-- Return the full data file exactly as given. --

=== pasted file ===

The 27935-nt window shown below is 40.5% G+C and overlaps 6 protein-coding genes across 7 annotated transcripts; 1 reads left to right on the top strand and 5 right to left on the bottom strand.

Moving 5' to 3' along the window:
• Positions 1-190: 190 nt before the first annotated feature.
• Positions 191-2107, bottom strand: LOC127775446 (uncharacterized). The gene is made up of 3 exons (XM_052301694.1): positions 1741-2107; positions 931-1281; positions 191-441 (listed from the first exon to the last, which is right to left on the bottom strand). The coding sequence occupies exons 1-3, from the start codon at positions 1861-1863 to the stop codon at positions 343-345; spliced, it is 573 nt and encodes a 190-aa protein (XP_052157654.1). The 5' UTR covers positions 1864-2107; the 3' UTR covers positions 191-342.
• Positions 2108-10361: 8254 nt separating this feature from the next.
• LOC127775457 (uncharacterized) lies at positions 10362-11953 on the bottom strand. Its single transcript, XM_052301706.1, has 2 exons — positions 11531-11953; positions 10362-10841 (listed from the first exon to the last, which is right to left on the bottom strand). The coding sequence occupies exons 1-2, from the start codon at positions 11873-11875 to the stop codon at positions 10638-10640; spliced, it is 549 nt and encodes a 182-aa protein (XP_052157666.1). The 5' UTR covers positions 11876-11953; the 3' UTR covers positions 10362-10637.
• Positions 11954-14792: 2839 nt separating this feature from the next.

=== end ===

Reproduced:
The 27935-nt window shown below is 40.5% G+C and overlaps 6 protein-coding genes across 7 annotated transcripts; 1 reads left to right on the top strand and 5 right to left on the bottom strand.

Moving 5' to 3' along the window:
• Positions 1-190: 190 nt before the first annotated feature.
• Positions 191-2107, bottom strand: LOC127775446 (uncharacterized). The gene is made up of 3 exons (XM_052301694.1): positions 1741-2107; positions 931-1281; positions 191-441 (listed from the first exon to the last, which is right to left on the bottom strand). The coding sequence occupies exons 1-3, from the start codon at positions 1861-1863 to the stop codon at positions 343-345; spliced, it is 573 nt and encodes a 190-aa protein (XP_052157654.1). The 5' UTR covers positions 1864-2107; the 3' UTR covers positions 191-342.
• Positions 2108-10361: 8254 nt separating this feature from the next.
• LOC127775457 (uncharacterized) lies at positions 10362-11953 on the bottom strand. Its single transcript, XM_052301706.1, has 2 exons — positions 11531-11953; positions 10362-10841 (listed from the first exon to the last, which is right to left on the bottom strand). The coding sequence occupies exons 1-2, from the start codon at positions 11873-11875 to the stop codon at positions 10638-10640; spliced, it is 549 nt and encodes a 182-aa protein (XP_052157666.1). The 5' UTR covers positions 11876-11953; the 3' UTR covers positions 10362-10637.
• Positions 11954-14792: 2839 nt separating this feature from the next.